Understanding the Fire Triangle
Dust Safety Science reported 99 industrial factory fires/explosions in the United States in the first half of 2019.
Trying to keep up with fire safety regulations, understanding what can cause combustion, and what we can do to keep our factories and employees safe are all serious and sometimes overwhelming undertakings.
The Fire Triangle (or Fire Tetrahedron) breaks combustion down to its simplest form to allow us to better understand what combustion is and how it works. By having a full understanding of the basics, we can begin to better equip ourselves to avoid and (when necessary) deal with combustions that happen in our factory, in the safest manner possible.
The Fire Tetrahedron
Okay so what is it and how can it help us?
The fire triangle is often used as a basic form of fire safety training and looks at the dynamics of fire itself. By looking at and understanding this in more detail, it is much easier to grasp the need for, and details of, fundamental fire regulations…- Elitefire - Teaching Fire Safety
The Fire Triangle is composed of 3 elements - fuel, heat, and oxygen. Once they are all present, a chain of chemical reactions occurs and a fire starts. Let’s go over what each of these elements can consist of in a factory setting.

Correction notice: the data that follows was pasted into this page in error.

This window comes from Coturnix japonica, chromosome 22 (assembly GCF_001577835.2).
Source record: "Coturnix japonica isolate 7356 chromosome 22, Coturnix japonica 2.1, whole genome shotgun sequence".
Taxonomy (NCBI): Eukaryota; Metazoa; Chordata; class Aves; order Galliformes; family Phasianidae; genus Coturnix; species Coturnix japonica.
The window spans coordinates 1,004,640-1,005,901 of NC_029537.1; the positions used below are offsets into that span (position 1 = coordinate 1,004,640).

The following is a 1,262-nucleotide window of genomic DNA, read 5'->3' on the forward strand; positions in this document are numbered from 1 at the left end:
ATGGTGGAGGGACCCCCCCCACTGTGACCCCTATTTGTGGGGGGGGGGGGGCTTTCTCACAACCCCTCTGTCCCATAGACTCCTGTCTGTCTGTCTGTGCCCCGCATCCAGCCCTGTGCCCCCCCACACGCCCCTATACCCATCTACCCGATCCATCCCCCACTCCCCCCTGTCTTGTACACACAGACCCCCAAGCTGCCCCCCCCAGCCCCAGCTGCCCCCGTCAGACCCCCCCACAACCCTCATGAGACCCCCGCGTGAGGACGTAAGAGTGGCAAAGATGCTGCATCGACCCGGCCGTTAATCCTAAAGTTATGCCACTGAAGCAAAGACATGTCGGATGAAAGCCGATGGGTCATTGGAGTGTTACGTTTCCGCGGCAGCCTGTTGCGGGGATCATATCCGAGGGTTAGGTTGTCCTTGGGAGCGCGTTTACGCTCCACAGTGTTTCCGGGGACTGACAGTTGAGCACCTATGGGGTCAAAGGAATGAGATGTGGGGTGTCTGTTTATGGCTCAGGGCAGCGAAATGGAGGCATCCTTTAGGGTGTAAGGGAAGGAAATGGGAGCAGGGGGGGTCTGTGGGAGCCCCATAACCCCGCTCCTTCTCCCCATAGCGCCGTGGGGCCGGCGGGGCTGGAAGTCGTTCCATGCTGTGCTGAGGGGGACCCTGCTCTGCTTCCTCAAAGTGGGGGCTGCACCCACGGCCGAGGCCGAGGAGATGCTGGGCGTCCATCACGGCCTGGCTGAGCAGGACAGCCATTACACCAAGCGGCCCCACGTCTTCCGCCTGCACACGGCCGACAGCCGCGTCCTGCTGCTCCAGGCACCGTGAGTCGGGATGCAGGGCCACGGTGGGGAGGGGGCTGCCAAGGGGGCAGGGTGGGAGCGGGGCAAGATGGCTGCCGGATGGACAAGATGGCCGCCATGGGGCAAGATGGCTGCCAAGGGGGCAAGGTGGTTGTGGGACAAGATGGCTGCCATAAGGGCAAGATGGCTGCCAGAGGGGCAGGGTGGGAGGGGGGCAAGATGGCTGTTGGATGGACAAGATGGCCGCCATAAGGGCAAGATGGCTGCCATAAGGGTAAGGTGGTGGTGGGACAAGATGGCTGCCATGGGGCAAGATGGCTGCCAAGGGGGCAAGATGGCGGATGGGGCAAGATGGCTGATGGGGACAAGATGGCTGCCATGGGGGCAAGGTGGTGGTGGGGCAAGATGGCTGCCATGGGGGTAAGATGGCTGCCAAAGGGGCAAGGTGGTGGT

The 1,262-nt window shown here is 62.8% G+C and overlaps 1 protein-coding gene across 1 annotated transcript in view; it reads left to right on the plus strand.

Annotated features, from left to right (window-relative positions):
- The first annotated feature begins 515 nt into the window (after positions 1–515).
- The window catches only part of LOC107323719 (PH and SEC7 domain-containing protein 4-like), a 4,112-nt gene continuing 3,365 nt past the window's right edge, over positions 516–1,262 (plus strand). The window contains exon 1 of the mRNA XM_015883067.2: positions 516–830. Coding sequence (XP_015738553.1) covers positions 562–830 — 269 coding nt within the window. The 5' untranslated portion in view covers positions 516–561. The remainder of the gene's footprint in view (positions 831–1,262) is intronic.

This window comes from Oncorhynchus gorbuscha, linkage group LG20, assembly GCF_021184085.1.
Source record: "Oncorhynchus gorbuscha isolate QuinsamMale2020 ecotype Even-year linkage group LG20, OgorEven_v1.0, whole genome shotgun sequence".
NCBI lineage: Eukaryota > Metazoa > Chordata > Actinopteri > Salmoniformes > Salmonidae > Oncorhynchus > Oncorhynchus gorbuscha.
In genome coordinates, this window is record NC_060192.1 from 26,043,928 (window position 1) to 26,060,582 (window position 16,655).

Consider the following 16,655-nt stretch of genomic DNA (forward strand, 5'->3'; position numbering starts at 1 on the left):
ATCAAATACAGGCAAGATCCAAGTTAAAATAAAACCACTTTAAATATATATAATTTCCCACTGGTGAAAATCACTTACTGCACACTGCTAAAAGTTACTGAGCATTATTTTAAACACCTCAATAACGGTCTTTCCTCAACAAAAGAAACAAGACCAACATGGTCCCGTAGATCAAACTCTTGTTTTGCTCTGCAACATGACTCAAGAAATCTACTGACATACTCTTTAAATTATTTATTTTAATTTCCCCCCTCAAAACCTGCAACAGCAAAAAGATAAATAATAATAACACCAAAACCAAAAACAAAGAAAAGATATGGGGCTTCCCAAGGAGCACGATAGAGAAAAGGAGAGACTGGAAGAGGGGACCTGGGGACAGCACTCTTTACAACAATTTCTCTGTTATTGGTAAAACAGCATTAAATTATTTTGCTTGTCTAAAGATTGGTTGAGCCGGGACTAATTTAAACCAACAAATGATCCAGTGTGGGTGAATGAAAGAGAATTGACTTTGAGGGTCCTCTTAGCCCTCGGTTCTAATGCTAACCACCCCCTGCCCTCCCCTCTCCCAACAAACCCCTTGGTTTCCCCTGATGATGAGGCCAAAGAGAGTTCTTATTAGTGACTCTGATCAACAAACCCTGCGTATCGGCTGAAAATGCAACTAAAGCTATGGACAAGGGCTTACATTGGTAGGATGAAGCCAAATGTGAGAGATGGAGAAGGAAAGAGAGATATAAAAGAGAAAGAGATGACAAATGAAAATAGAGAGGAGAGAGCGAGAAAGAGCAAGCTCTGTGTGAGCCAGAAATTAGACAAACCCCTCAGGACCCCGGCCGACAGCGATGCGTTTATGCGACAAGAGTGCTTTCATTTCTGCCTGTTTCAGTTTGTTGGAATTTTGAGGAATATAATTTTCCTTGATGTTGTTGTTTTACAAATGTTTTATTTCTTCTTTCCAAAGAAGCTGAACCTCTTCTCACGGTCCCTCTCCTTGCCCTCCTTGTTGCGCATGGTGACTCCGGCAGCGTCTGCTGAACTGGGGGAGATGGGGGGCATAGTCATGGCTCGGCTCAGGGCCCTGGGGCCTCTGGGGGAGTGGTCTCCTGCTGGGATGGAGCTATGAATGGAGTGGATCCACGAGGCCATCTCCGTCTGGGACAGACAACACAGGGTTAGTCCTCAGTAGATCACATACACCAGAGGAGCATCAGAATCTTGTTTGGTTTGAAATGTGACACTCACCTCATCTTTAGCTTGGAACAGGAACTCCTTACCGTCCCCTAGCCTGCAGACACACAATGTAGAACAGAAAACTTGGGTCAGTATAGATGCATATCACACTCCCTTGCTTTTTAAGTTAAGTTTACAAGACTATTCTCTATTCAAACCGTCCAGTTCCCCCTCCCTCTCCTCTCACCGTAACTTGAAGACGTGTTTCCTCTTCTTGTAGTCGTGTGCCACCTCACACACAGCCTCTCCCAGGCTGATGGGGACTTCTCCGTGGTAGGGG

Fuel - is the material that actually burns. This can be any type of combustible material from wood in a woodworking factory to gases, liquids, plastics, rubber, paper, sugar, etc that are present in other types of factories across the world. These materials are characterized by their moisture content, size, shape, and quantity and they’ll determine how easily the fuel will burn and at what temperature.
Heat - is needed to begin the initial ignition of a fire as well as maintain and spread the fire. Heat removes all moisture from the nearby fuel source, warms the surrounding air, and preheats the fuel in its pathway which enables the fire to spread quicker and wider as time goes on. You can remove heat with substances that reduce the amount of heat available… The most common heat reducer used to suppress fires is water, however, that doesn’t always work.
Oxygen - is the last element needed to initiate the chemical chain reaction. In most cases, all that is necessary is the oxygen in the ambient air. Air contains about 21% oxygen, and most fires require at least 16% oxygen content to burn. If you can deprive or suffocate a fire of oxygen, it can be extinguished. Redzone - Wildfire 101